Traumatic Brain Injury (TBI) is the topic of an in-depth interview on IUP-TV with Dr. Karl Hursey, a rehabilitation psychologist with the Henry M. Jackson Foundation and the Defense and Veterans’ Brain Injury Center in Johnstown. This thirty-minute special educates veterans and those who care about them, including faculty, counselors, friends, and loved ones, to the disparate effects that TBI can have over time and the treatment options available that can lead to recovery.
Traumatic brain injury is often called the signature wound of the wars in Iraq and Afghanistan. It is the most common combat-related injury of our time, typically the result of an Improvised Explosive Device (IED), and it is often accompanied by severe multiple trauma and post-traumatic stress disorder. In past wars, TBI was a non-issue, because soldiers did not survive bombing or terror attacks—they were either killed in the blast, or died later in the emergency room. Today, however, due to improved medical technology and better armor and protection, more U.S. servicemembers are surviving serious attacks. Later, though, many begin to experience symptoms that may include difficulty with concentration, memory and recall, irritabilty, headaches, dizziness, and balance disturbances. As these symptoms may not occur for months or even years following an attack, many do not recognize that they are a result of the initial brain injury. Yet their impact on work, study, and family life may be extremely detrimental.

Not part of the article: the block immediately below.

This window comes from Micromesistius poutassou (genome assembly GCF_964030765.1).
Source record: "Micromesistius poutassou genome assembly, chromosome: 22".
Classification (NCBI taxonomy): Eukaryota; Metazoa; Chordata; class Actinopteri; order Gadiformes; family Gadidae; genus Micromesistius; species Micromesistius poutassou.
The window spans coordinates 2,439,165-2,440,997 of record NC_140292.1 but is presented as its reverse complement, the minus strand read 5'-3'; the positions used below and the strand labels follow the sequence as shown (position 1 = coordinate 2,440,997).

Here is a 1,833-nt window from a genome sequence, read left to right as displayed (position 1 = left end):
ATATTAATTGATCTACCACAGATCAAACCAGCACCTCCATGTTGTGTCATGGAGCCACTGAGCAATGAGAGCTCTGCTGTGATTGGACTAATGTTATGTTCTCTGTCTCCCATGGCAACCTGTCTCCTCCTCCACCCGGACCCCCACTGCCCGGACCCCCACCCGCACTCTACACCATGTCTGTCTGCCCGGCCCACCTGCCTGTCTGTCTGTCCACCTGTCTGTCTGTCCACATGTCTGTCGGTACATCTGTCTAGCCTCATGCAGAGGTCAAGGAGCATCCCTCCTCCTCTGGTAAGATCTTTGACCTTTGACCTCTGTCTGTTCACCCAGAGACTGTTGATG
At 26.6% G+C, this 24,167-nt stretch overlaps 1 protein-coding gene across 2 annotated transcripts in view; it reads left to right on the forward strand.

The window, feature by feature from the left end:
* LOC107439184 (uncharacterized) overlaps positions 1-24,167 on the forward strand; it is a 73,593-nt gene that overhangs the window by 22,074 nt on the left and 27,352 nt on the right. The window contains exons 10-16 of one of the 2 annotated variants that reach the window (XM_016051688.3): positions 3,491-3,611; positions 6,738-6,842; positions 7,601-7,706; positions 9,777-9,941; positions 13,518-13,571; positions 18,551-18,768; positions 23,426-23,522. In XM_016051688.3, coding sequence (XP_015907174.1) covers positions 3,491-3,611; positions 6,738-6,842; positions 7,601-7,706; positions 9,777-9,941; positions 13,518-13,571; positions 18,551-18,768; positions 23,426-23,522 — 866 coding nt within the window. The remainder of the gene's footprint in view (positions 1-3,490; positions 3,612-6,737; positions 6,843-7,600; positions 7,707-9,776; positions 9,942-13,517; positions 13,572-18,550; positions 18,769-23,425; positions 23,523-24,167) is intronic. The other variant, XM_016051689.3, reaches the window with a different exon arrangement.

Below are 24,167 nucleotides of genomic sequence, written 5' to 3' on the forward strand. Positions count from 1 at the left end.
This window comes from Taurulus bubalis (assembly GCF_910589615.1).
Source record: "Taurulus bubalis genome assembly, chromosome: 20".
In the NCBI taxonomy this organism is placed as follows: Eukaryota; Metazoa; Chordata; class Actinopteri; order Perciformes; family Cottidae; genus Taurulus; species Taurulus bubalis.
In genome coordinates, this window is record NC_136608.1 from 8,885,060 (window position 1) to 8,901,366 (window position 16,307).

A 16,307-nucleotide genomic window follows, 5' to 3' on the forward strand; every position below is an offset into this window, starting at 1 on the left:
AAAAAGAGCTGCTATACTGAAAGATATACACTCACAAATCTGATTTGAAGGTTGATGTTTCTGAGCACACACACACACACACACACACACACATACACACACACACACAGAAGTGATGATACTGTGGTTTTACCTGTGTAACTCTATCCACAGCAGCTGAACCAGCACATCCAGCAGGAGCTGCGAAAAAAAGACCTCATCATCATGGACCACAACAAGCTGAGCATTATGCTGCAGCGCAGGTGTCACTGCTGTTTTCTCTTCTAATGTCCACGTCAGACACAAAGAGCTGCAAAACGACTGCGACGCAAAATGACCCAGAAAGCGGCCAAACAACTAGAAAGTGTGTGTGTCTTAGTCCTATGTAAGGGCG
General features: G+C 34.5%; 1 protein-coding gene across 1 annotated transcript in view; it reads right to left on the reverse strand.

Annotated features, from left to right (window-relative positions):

If you are a veteran, or know a veteran of Iraq or Afghanistan, don't miss this IUP-TV special report. It will be televised according to the schedule below:
"Wounded Warriors: Traumatic Brain Injury" was produced by Kathleen Manion in cooperation with the IUP-TV staff.
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